As Year 10 students, we recently took on a fascinating project: building and launching water bottle rockets. The main goal was to better understand motion and see how different variables like acceleration and distance are influenced in real-world scenarios. A bottle rocket, in simple terms, is a plastic model similar to a real rocket, but safe for school experiments. It works by using a launcher connected to a pump that fills the bottle with compressed air. When released, the air forces the rocket to shoot up into the sky, beautifully demonstrating Newton's Third Law of Motion: for every action, there is an equal and opposite reaction.

We constructed our rockets using basic materials like plastic bottles, cardboard for fins, and hot glue. Inspired by real rockets, we designed fins to attach to the bottles, which helped stabilize the rocket and improve its flight. The building process required precise teamwork, especially when attaching the fins, to ensure they were evenly placed for optimal flight stability. Our team worked together from the design stage right through to the launch, making our successful launches a testament to our collaborative efforts.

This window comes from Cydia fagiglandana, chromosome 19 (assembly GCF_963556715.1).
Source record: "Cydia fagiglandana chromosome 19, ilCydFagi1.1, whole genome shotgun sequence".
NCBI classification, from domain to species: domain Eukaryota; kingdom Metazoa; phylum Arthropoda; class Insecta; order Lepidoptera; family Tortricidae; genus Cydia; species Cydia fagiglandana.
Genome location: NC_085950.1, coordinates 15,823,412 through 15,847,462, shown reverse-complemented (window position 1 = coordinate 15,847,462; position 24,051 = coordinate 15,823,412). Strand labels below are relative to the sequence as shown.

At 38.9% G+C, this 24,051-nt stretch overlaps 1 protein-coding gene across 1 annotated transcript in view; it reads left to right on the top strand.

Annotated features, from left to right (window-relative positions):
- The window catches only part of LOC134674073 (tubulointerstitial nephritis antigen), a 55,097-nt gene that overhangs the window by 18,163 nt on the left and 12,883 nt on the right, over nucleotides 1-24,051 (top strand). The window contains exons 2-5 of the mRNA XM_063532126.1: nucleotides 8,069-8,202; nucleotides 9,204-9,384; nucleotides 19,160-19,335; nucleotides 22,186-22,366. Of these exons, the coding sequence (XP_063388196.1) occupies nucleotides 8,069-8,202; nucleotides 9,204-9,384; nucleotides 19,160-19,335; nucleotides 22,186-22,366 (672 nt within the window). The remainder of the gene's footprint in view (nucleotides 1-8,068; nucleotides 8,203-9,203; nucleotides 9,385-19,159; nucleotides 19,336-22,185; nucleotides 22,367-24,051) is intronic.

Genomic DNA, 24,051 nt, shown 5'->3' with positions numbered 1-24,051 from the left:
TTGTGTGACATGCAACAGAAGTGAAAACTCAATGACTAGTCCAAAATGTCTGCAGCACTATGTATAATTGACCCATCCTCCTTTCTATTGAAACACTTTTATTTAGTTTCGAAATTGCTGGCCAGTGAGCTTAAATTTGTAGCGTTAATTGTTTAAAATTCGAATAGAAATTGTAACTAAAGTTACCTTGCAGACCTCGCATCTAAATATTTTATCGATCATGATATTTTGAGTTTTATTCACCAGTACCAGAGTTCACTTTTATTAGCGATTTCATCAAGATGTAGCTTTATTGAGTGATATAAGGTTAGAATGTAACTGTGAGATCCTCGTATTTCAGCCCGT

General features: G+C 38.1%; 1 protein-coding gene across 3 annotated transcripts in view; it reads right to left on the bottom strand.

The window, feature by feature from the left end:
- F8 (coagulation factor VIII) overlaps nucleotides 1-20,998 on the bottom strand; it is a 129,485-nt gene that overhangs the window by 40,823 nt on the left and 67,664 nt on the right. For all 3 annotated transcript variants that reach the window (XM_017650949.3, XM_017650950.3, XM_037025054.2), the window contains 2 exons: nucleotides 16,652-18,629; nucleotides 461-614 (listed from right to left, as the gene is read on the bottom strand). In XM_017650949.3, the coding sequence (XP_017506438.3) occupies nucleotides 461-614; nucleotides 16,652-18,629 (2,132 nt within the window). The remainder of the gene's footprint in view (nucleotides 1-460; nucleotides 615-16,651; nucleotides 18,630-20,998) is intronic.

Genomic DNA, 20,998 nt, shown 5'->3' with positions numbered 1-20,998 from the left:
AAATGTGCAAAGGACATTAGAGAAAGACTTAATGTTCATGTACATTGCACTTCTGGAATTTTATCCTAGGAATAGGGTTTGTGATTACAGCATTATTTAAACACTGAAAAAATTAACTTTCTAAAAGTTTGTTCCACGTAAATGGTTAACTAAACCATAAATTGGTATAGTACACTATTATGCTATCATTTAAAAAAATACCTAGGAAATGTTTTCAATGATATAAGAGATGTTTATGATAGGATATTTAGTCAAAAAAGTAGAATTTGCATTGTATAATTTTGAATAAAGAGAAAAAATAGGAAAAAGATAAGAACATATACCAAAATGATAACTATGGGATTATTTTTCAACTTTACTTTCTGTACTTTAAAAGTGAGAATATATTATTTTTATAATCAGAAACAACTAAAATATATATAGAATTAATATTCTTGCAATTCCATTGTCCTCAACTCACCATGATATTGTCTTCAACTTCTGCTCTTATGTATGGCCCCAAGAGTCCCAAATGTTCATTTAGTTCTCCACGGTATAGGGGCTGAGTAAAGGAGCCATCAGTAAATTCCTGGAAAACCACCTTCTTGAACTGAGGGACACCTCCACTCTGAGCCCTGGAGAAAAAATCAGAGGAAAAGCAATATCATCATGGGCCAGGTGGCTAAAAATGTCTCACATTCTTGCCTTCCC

Launch Day was filled with excitement and a bit of nervous energy. Watching our rockets ascend at incredible speeds and heights—some as tall as buildings—was more thrilling than we had imagined. We learned a lot from this project, especially about how the design and construction of an object can significantly affect its motion. This project was a fantastic opportunity for hands-on learning, and we saw first-hand how theories from our textbooks come to life. If we were to do this project again, we would launch our rockets in a clearer area to avoid any accidental roof landings! Overall, this practical approach to learning about physics and motion was both educational and extremely memorable.

Lucy K (10ADWR), Rianna J (10CCTR), and Emily G (10ADWR)